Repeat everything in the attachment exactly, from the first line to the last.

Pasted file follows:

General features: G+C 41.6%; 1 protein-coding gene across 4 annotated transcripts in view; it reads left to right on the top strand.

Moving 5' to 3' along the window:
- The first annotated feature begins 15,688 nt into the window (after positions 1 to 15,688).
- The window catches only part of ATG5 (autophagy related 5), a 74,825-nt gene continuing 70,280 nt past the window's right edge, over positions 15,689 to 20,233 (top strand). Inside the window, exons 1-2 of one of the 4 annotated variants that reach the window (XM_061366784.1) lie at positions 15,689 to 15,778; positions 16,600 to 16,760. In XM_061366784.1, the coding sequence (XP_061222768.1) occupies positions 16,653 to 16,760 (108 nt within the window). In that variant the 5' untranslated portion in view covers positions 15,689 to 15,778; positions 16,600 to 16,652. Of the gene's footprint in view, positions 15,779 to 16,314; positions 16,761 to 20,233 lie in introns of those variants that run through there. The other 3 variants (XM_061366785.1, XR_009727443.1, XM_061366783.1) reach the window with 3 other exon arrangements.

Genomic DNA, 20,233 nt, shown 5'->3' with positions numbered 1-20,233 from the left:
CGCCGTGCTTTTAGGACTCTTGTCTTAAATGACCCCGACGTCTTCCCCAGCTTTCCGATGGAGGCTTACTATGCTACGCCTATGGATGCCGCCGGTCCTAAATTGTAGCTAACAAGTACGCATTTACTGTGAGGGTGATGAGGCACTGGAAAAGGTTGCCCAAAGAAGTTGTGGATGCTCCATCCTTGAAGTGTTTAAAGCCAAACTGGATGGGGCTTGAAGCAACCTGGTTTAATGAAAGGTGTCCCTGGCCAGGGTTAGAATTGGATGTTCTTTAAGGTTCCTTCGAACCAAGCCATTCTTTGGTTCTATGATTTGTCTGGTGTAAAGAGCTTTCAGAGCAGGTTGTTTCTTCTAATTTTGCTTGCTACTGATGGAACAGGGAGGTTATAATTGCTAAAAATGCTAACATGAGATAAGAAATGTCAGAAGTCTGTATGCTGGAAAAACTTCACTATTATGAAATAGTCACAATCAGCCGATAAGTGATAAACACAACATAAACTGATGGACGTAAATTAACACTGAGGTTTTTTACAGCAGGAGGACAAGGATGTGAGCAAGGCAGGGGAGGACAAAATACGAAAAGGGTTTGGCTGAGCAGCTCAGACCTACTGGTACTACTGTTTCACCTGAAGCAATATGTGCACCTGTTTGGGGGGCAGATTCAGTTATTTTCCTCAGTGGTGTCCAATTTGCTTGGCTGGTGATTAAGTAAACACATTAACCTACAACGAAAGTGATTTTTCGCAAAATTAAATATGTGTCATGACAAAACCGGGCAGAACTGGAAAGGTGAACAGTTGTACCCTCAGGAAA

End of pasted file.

General features: G+C 41.6%; 1 protein-coding gene across 4 annotated transcripts in view; it reads left to right on the top strand.

Moving 5' to 3' along the window:
- The first annotated feature begins 15,688 nt into the window (after positions 1 to 15,688).
- The window catches only part of ATG5 (autophagy related 5), a 74,825-nt gene continuing 70,280 nt past the window's right edge, over positions 15,689 to 20,233 (top strand). Inside the window, exons 1-2 of one of the 4 annotated variants that reach the window (XM_061366784.1) lie at positions 15,689 to 15,778; positions 16,600 to 16,760. In XM_061366784.1, the coding sequence (XP_061222768.1) occupies positions 16,653 to 16,760 (108 nt within the window). In that variant the 5' untranslated portion in view covers positions 15,689 to 15,778; positions 16,600 to 16,652. Of the gene's footprint in view, positions 15,779 to 16,314; positions 16,761 to 20,233 lie in introns of those variants that run through there. The other 3 variants (XM_061366785.1, XR_009727443.1, XM_061366783.1) reach the window with 3 other exon arrangements.

Genomic DNA, 20,233 nt, shown 5'->3' with positions numbered 1-20,233 from the left:
CGCCGTGCTTTTAGGACTCTTGTCTTAAATGACCCCGACGTCTTCCCCAGCTTTCCGATGGAGGCTTACTATGCTACGCCTATGGATGCCGCCGGTCCTAAATTGTAGCTAACAAGTACGCATTTACTGTGAGGGTGATGAGGCACTGGAAAAGGTTGCCCAAAGAAGTTGTGGATGCTCCATCCTTGAAGTGTTTAAAGCCAAACTGGATGGGGCTTGAAGCAACCTGGTTTAATGAAAGGTGTCCCTGGCCAGGGTTAGAATTGGATGTTCTTTAAGGTTCCTTCGAACCAAGCCATTCTTTGGTTCTATGATTTGTCTGGTGTAAAGAGCTTTCAGAGCAGGTTGTTTCTTCTAATTTTGCTTGCTACTGATGGAACAGGGAGGTTATAATTGCTAAAAATGCTAACATGAGATAAGAAATGTCAGAAGTCTGTATGCTGGAAAAACTTCACTATTATGAAATAGTCACAATCAGCCGATAAGTGATAAACACAACATAAACTGATGGACGTAAATTAACACTGAGGTTTTTTACAGCAGGAGGACAAGGATGTGAGCAAGGCAGGGGAGGACAAAATACGAAAAGGGTTTGGCTGAGCAGCTCAGACCTACTGGTACTACTGTTTCACCTGAAGCAATATGTGCACCTGTTTGGGGGGCAGATTCAGTTATTTTCCTCAGTGGTGTCCAATTTGCTTGGCTGGTGATTAAGTAAACACATTAACCTACAACGAAAGTGATTTTTCGCAAAATTAAATATGTGTCATGACAAAACCGGGCAGAACTGGAAAGGTGAACAGTTGTACCCTCAGGAAA